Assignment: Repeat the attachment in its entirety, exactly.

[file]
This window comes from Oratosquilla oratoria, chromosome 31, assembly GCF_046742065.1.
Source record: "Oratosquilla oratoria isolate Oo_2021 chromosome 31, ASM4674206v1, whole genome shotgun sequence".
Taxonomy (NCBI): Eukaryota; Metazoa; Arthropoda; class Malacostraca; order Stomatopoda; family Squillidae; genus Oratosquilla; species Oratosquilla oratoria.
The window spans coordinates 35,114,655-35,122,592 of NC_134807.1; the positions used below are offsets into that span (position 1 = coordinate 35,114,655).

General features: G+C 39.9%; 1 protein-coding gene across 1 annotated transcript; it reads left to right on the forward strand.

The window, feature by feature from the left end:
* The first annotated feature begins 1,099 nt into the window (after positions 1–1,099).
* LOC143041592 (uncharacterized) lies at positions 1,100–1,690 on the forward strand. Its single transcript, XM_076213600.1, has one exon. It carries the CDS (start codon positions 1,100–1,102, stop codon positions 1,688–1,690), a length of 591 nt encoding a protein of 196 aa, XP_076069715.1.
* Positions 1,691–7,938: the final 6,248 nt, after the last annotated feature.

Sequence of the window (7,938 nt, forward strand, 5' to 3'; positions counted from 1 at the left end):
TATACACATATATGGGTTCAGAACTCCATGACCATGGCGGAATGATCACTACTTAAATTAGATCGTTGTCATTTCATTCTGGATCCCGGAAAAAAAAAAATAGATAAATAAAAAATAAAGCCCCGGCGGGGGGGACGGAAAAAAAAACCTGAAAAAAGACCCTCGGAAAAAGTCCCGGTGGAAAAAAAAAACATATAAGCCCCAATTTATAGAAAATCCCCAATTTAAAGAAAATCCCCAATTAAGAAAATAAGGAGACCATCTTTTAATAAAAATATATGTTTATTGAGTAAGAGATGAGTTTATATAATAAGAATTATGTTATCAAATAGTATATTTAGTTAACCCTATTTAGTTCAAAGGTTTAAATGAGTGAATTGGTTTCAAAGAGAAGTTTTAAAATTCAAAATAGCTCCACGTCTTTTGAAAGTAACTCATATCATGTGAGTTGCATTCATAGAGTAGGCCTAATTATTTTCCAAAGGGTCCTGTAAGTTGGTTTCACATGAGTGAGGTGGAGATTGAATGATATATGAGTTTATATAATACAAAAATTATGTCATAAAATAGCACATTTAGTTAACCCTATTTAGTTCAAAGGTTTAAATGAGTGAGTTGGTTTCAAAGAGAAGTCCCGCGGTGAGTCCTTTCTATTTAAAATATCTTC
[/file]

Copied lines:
This window comes from Oratosquilla oratoria, chromosome 31, assembly GCF_046742065.1.
Source record: "Oratosquilla oratoria isolate Oo_2021 chromosome 31, ASM4674206v1, whole genome shotgun sequence".
Taxonomy (NCBI): Eukaryota; Metazoa; Arthropoda; class Malacostraca; order Stomatopoda; family Squillidae; genus Oratosquilla; species Oratosquilla oratoria.
The window spans coordinates 35,114,655-35,122,592 of NC_134807.1; the positions used below are offsets into that span (position 1 = coordinate 35,114,655).

General features: G+C 39.9%; 1 protein-coding gene across 1 annotated transcript; it reads left to right on the forward strand.

The window, feature by feature from the left end:
* The first annotated feature begins 1,099 nt into the window (after positions 1–1,099).
* LOC143041592 (uncharacterized) lies at positions 1,100–1,690 on the forward strand. Its single transcript, XM_076213600.1, has one exon. It carries the CDS (start codon positions 1,100–1,102, stop codon positions 1,688–1,690), a length of 591 nt encoding a protein of 196 aa, XP_076069715.1.
* Positions 1,691–7,938: the final 6,248 nt, after the last annotated feature.

Sequence of the window (7,938 nt, forward strand, 5' to 3'; positions counted from 1 at the left end):
TATACACATATATGGGTTCAGAACTCCATGACCATGGCGGAATGATCACTACTTAAATTAGATCGTTGTCATTTCATTCTGGATCCCGGAAAAAAAAAAATAGATAAATAAAAAATAAAGCCCCGGCGGGGGGGACGGAAAAAAAAACCTGAAAAAAGACCCTCGGAAAAAGTCCCGGTGGAAAAAAAAAACATATAAGCCCCAATTTATAGAAAATCCCCAATTTAAAGAAAATCCCCAATTAAGAAAATAAGGAGACCATCTTTTAATAAAAATATATGTTTATTGAGTAAGAGATGAGTTTATATAATAAGAATTATGTTATCAAATAGTATATTTAGTTAACCCTATTTAGTTCAAAGGTTTAAATGAGTGAATTGGTTTCAAAGAGAAGTTTTAAAATTCAAAATAGCTCCACGTCTTTTGAAAGTAACTCATATCATGTGAGTTGCATTCATAGAGTAGGCCTAATTATTTTCCAAAGGGTCCTGTAAGTTGGTTTCACATGAGTGAGGTGGAGATTGAATGATATATGAGTTTATATAATACAAAAATTATGTCATAAAATAGCACATTTAGTTAACCCTATTTAGTTCAAAGGTTTAAATGAGTGAGTTGGTTTCAAAGAGAAGTCCCGCGGTGAGTCCTTTCTATTTAAAATATCTTC